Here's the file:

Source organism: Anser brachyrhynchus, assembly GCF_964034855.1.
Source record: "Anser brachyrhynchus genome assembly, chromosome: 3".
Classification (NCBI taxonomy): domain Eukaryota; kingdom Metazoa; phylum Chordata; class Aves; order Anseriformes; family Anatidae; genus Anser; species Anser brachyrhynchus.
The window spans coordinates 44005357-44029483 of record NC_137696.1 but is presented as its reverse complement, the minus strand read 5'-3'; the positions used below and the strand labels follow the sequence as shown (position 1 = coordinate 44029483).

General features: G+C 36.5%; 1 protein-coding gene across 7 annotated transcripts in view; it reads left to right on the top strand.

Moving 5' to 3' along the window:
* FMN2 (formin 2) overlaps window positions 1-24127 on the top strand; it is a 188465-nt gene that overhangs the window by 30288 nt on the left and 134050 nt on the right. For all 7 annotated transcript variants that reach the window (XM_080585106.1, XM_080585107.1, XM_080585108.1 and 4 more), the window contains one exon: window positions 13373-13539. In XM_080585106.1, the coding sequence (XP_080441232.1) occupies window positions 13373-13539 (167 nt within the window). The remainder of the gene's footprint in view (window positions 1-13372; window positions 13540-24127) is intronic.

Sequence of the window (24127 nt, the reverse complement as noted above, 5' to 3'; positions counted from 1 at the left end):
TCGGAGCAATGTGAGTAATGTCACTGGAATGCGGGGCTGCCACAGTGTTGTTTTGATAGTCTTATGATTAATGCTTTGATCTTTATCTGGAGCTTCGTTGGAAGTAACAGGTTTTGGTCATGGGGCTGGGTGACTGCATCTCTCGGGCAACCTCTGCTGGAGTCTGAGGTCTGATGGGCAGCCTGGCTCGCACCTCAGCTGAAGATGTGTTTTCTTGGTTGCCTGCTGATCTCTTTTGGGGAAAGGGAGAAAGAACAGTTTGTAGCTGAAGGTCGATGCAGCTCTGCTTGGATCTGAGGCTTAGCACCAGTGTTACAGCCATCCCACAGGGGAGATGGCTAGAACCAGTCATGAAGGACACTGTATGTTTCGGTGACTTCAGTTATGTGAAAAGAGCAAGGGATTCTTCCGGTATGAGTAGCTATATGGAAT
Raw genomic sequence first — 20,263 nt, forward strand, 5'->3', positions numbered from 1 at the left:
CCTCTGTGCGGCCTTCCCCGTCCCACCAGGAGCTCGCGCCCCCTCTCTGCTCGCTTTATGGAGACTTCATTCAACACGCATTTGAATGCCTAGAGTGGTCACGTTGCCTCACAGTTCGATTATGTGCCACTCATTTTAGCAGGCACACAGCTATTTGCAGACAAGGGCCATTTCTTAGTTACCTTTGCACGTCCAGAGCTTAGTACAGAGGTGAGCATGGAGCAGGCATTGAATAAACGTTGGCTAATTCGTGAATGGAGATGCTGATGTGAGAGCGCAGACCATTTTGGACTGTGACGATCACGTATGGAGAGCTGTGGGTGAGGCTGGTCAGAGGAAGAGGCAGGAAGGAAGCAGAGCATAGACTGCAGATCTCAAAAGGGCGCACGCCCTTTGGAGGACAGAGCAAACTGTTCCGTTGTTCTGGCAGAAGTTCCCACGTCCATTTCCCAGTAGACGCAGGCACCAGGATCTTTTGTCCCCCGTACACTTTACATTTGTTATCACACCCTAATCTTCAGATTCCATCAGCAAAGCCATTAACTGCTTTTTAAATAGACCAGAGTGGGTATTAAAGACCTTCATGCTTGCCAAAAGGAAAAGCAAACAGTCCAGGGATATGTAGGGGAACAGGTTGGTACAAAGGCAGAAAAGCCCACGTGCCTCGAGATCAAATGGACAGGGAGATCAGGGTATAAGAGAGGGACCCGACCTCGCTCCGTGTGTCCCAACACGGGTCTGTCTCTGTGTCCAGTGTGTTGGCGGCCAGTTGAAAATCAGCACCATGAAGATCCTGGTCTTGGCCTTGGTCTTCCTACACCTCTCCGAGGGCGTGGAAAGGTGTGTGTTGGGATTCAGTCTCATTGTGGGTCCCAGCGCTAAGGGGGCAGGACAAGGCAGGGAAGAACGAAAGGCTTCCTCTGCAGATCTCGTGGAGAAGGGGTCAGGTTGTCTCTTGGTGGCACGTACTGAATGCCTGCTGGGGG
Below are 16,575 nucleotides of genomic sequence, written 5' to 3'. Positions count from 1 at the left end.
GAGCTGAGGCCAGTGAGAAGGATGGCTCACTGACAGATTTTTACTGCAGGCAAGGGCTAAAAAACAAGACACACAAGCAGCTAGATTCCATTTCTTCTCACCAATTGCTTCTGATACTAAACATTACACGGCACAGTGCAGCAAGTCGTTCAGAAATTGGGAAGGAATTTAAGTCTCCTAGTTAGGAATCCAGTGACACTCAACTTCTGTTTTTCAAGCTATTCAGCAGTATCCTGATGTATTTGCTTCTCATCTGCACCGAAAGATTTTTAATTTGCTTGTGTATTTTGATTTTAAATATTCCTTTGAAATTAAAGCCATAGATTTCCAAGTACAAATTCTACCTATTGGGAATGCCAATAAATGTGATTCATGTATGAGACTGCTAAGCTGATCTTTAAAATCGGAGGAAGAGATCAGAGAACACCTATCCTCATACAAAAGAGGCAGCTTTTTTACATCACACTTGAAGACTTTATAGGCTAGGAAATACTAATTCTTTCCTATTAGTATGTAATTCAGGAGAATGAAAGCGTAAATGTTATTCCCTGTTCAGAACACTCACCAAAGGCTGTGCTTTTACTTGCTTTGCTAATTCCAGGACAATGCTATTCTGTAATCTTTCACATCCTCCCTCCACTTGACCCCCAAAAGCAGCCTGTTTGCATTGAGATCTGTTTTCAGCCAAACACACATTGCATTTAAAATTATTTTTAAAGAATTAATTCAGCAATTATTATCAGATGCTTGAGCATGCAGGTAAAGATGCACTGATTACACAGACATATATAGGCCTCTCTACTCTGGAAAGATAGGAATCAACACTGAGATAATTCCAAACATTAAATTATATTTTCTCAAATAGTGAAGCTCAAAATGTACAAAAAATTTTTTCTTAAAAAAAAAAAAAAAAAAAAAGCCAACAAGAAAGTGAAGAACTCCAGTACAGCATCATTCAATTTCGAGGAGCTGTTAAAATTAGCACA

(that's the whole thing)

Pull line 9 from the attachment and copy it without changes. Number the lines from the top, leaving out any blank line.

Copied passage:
TCGGAGCAATGTGAGTAATGTCACTGGAATGCGGGGCTGCCACAGTGTTGTTTTGATAGTCTTATGATTAATGCTTTGATCTTTATCTGGAGCTTCGTTGGAAGTAACAGGTTTTGGTCATGGGGCTGGGTGACTGCATCTCTCGGGCAACCTCTGCTGGAGTCTGAGGTCTGATGGGCAGCCTGGCTCGCACCTCAGCTGAAGATGTGTTTTCTTGGTTGCCTGCTGATCTCTTTTGGGGAAAGGGAGAAAGAACAGTTTGTAGCTGAAGGTCGATGCAGCTCTGCTTGGATCTGAGGCTTAGCACCAGTGTTACAGCCATCCCACAGGGGAGATGGCTAGAACCAGTCATGAAGGACACTGTATGTTTCGGTGACTTCAGTTATGTGAAAAGAGCAAGGGATTCTTCCGGTATGAGTAGCTATATGGAAT